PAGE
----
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Italian Lute Virtuoso of the Renaissance - Jakob Lindberg

Italian Lute Virtuoso of the Renaissance - Jakob Lindberg

BIS  BIS-2202

Stereo/Multichannel Hybrid

Classical - Instrumental


Francesco da Milano: Fantasia 34 ‘La Compagna’; Ricercar 3; Ricercar 51; Fantasia 15; Fantasia 22; Fantasia 66; Fantasia 55; Fantasia 33
Arcadelt: Quanta belta
Richafort: De mon triste desplaisir
Sermisy: Tu discois que je mourroye
Marco dall’Aquila: Ricercar 30; Ricercar 32; Ricercar 33; Saltarello ‘La Traditora’; Fantasia 19a
Josquin: In te Domine speravi; Plus nulz regrets
Janequin: Nous bergier; Or vien ça vien
Passereau: Il est bel et bon
Alberto da Mantova: Pavan ‘La Romanesca’; Fantasia 20; Fantasia 13; Fantasia 163
Festa: O passi sparsi

Jakob Lindberg (six-course lute)


The lute flourished for more than five hundred years, until its decline towards the end of the eighteenth century, and for large parts of that time it was the most important instrument in all of Western music. One such golden period was the 1500s, and some of the most exciting developments, at least during the beginning of the century, took place in Italy. These included the first instances of printed lute music as well as changes to the instrument itself, but also the emergence of virtuoso players who also composed for the lute.

On this disc Jakob Lindberg, one of the great lutenists of our time, pays tribute to three colleagues from 600 years ago: Francesco da Milano, Marco dall’Aquila and Alberto da Mantova. All three were famed performers: da Milano was employed by three successive popes, and da Mantova was for some 20 years the best-paid of all the lutenists at the royal court in France, where he was known as Albert de Rippe. They also composed, with dall’Aquila – the oldest of the three – famously receiving in 1505 a 10-year privilege from the doge of Venice to publish lute music. During this period, lute music fell into three broad categories: fantasias (or ricercars), intabulations (arrangements of vocal music) and dances.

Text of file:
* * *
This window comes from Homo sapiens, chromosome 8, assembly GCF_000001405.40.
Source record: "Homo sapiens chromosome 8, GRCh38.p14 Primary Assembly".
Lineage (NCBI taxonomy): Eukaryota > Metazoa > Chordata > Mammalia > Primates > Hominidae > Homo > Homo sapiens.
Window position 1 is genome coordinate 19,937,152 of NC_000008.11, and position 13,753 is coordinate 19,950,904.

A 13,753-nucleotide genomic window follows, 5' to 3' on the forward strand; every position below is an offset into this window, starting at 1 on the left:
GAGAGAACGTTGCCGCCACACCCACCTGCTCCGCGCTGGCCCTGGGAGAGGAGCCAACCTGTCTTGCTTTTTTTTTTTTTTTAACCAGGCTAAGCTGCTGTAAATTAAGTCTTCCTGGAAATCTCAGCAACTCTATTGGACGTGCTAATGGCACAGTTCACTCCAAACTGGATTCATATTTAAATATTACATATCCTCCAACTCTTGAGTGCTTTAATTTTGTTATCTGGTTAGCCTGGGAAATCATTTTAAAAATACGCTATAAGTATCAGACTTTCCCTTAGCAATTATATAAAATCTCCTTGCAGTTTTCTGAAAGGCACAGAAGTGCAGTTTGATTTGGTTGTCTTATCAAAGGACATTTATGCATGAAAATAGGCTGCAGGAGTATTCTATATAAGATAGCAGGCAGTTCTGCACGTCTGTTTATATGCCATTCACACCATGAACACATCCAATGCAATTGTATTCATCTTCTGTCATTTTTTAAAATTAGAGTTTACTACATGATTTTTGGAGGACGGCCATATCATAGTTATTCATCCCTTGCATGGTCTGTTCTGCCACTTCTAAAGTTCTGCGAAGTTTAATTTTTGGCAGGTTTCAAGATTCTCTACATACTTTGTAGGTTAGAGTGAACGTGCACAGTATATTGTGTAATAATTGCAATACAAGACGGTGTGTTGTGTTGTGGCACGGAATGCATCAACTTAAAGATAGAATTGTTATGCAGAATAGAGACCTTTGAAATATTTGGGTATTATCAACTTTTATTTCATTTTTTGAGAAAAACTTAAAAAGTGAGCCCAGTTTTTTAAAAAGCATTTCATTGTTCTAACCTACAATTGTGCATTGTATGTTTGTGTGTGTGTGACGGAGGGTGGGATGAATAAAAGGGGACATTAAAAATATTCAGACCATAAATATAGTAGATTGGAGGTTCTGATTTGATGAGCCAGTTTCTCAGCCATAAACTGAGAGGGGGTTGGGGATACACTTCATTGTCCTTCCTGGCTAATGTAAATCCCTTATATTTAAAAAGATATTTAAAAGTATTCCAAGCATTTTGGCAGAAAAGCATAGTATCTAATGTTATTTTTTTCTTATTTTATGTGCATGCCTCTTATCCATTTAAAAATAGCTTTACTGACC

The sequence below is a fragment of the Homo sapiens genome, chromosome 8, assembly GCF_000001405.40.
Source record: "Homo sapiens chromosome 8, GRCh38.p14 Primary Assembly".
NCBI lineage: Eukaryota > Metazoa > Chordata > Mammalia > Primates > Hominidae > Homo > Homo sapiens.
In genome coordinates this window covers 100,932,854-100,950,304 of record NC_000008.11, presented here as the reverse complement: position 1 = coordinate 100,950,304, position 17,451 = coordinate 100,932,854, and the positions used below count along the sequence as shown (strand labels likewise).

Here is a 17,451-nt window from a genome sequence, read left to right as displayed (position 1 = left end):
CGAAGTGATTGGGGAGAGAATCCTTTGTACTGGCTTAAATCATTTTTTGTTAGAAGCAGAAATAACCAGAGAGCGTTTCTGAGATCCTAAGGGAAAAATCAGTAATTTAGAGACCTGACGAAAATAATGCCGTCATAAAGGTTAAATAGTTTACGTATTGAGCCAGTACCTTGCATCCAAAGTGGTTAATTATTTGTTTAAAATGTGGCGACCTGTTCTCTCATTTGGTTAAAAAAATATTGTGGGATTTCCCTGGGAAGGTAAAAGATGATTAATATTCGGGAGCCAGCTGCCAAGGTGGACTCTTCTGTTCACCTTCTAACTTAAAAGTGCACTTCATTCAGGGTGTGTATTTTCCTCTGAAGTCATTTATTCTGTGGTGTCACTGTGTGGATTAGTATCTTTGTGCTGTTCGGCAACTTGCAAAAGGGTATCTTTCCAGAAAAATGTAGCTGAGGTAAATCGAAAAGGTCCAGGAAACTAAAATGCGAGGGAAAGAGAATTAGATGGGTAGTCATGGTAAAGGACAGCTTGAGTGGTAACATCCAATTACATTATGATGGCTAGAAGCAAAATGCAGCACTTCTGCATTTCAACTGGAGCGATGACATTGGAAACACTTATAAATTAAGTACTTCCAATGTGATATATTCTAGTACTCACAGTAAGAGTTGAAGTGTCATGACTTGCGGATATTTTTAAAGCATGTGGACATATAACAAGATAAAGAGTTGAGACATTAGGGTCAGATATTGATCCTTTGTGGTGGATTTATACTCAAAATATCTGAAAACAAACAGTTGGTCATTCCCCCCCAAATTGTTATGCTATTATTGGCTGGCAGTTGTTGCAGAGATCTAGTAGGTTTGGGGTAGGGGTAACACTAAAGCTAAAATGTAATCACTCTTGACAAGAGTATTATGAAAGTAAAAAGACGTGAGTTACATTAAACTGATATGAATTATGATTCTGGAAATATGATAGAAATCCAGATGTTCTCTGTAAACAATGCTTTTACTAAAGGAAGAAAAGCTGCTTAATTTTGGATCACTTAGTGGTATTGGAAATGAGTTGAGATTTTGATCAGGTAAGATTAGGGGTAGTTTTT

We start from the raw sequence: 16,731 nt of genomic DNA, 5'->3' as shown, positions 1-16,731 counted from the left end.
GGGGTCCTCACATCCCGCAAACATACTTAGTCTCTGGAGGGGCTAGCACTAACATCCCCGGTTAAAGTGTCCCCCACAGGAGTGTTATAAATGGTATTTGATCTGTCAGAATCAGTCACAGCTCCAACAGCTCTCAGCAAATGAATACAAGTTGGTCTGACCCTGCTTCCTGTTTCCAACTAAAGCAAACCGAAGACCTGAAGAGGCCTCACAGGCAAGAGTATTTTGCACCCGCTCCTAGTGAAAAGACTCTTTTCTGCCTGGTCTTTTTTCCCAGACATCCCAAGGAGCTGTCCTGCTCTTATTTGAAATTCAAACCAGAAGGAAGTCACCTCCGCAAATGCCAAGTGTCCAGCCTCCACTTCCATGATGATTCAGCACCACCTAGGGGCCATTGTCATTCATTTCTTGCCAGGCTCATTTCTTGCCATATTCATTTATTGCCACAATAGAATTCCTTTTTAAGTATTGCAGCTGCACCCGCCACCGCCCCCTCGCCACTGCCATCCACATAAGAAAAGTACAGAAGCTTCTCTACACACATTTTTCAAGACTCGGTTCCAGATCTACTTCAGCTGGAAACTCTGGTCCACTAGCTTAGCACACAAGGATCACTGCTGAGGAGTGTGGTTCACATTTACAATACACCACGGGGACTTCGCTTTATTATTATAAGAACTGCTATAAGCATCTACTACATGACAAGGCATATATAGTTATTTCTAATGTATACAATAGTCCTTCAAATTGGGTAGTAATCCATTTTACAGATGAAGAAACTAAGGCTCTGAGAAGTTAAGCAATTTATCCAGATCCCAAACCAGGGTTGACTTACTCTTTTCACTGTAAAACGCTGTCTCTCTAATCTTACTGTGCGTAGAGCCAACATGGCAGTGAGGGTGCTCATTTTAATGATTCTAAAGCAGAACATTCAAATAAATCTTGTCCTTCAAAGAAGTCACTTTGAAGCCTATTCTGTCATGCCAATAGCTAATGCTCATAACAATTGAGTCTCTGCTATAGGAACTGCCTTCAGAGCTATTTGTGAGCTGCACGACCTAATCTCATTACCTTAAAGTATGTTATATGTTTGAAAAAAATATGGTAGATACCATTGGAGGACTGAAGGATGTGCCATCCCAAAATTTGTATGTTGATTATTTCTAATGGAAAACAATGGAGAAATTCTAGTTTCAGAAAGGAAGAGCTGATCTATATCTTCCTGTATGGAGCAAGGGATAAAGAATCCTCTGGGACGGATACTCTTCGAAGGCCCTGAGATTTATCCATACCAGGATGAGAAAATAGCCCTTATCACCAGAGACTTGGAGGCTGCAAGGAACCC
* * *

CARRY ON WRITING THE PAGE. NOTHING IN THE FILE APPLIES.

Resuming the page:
For his generous recital, Lindberg has selected 26 pieces from these categories, ordering them in seven suites for the greatest possible variety. Jakob Lindberg features on some 35 discs in the BIS catalogue, and the latest offering fits in well with earlier releases such as his survey of Jacobean Lute Music (BIS-2055), named an Editor’s Choice in Gramophone, and a programme of Italian music for chitarrone (BIS-1899), described as ‘an outstanding release’ in Classical Guitar Magazine.

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Comment by William Hecht - December 1, 2016 (1 of 1)

What a wonderful disc this is. As one of the world's premier lutenists Jakob Lindberg needs no introduction, but I admit that none of the music was previously known to me, and it's really beautiful stuff. Lindberg writes in his program note about the potential of this music to draw this listener in, to redirect thoughts and feelings. It's true, and it's the perfect way to end a difficult day. The gorgeous BIS recording and Lindberg's virtuosity on the six course lute combine to create an interesting effect, the illusion that more than one instrumentalist is playing part of the time. It's quite uncanny. Listen late at night with the lights out and allow yourself to be transported to the doge's palace. Bravo!